The plastics recycling sector is doing pretty well these days, thanks to the corporate sustainability trend.
But it still faces a major problem — supply.
Recyclers need access to more material so they can supply processors' growing appetite to use recycled content in packaging and consumer products.
Experts quoted in this week's recycling special report say the current collection system has reached a plateau. Recycling rates have stagnated, and communities are not scrambling to collect more materials.
“It is stagnant at best,” Mike Schedler, technical director for the National Association for PET Container Resources, told Plastics News' Mike Verespej. “I don't think we've made any gains in collection.”
The problem is twofold, according to Scott Mouw, the top recycling official for the state of North Carolina. Cities are constrained in their spending, and they aren't being rewarded financially by their plastics recycling efforts.
The result is that plastic that has real value is ending up in landfills. Consider PET bottles — the cream of the plastics recycling stream. But about 70 percent of them end up in landfills, not just because consumers are too lazy to recycle them, but because many communities aren't doing enough to collect them.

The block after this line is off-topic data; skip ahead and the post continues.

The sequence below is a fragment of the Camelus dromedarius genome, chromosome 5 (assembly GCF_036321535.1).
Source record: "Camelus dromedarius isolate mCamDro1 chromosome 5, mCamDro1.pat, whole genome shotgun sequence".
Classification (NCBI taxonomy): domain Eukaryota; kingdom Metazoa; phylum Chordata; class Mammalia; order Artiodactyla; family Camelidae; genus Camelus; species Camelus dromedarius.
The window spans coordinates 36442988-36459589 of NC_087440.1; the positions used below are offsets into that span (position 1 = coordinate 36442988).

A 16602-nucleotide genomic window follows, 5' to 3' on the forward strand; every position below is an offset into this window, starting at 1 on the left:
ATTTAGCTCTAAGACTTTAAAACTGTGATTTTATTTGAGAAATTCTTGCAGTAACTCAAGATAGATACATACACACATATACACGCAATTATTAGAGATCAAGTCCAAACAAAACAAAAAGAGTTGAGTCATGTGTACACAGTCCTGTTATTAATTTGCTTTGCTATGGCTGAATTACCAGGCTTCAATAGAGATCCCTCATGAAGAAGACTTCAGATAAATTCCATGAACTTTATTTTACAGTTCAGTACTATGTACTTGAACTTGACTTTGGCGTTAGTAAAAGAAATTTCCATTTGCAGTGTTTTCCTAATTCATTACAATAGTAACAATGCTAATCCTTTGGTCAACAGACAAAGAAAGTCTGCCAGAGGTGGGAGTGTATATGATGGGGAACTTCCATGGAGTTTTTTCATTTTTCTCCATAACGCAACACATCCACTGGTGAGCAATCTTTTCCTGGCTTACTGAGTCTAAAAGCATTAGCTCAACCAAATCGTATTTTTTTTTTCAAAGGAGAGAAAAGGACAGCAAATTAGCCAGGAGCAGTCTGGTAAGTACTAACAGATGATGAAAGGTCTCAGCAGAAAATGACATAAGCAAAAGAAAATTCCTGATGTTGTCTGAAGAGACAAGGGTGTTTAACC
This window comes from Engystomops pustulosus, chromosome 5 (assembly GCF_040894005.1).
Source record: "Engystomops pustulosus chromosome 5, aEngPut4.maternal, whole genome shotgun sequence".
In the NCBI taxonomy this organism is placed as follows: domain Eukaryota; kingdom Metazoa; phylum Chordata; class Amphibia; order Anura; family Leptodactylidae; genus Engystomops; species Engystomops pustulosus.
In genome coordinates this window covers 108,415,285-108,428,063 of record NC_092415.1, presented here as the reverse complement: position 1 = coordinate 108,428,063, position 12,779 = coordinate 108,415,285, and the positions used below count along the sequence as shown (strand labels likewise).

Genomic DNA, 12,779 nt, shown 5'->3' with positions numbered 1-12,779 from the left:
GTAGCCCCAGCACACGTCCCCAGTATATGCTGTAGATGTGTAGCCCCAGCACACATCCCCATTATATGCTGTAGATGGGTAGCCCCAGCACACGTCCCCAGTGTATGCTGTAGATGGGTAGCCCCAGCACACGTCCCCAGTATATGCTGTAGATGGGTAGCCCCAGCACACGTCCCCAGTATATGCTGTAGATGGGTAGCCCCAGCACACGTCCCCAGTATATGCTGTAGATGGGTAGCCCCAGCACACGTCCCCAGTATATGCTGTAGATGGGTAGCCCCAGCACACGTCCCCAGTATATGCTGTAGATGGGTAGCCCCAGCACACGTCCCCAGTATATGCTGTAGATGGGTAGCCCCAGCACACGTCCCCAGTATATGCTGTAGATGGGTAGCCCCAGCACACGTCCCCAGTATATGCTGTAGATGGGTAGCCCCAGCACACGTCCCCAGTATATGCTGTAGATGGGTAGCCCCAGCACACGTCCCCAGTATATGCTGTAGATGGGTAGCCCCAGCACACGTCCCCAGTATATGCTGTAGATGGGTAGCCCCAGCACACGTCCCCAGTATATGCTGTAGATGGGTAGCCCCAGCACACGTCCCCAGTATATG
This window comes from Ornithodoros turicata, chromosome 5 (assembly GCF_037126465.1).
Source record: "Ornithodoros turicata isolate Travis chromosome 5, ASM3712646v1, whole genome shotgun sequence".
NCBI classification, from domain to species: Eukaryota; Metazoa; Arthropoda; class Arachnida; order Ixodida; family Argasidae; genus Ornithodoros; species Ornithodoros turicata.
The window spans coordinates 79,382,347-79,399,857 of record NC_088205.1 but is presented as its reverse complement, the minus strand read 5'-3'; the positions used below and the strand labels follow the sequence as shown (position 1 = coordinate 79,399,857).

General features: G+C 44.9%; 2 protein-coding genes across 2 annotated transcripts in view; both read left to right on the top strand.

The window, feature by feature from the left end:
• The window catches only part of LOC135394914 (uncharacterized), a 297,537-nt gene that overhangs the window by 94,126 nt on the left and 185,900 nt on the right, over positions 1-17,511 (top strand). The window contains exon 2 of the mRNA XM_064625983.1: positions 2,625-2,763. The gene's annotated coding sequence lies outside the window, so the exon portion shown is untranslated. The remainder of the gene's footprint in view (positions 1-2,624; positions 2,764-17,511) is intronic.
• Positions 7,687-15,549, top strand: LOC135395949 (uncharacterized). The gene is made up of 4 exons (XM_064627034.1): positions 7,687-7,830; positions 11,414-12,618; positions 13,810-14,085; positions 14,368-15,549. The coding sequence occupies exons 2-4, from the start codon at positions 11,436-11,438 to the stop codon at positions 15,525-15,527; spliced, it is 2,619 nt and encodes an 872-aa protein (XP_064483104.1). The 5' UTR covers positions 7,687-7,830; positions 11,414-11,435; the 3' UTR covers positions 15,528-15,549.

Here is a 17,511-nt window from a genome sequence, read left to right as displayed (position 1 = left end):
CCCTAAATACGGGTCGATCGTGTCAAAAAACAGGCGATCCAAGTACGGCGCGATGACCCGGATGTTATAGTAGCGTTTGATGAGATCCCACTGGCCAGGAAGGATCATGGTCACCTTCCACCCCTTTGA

“We have enough material to feed the recycling plants. We are just not getting it captured. We need more enterprise funding for municipal collection,” Will Sagar, executive director of the Southeast Recycling Development Council Inc., told Plastics News. His organization represents 11 Southeast states and has a mission to unite industry, government and non-government organizations to develop and promote sustainable recycling and to make it cost-effective and efficient.
There's a mountain of material out there that could be collected and recycled right now. But the prospects for getting it don't look good.
This is where the rules of supply and demand are supposed to kick in and reward communities that collect — and companies that recycle — plastics, right?
But it's not that simple. Recycled plastics still need to be cost-competitive with virgin resins. If the near-term outlook for polyethylene, for example, is that shale gas will result in cost advantages for virgin resin producers, what will that mean to recyclers?
Not a pretty picture.
Still, forward-thinking companies realize that plastics recycling needs to make progress, and it needs to do it pretty quickly. Some will support extended producer responsibility efforts, like those featured on Page 8 in this week's special report. Others will step up efforts to make sure their products are being collected and recycled — if for no other reason than to help blunt attacks from critics who would like to see them banned or taxed.
Plastics have a great sustainability story. But throwing them away in landfills — or seeing them contribute to litter and marine debris problems — is a wasted opportunity.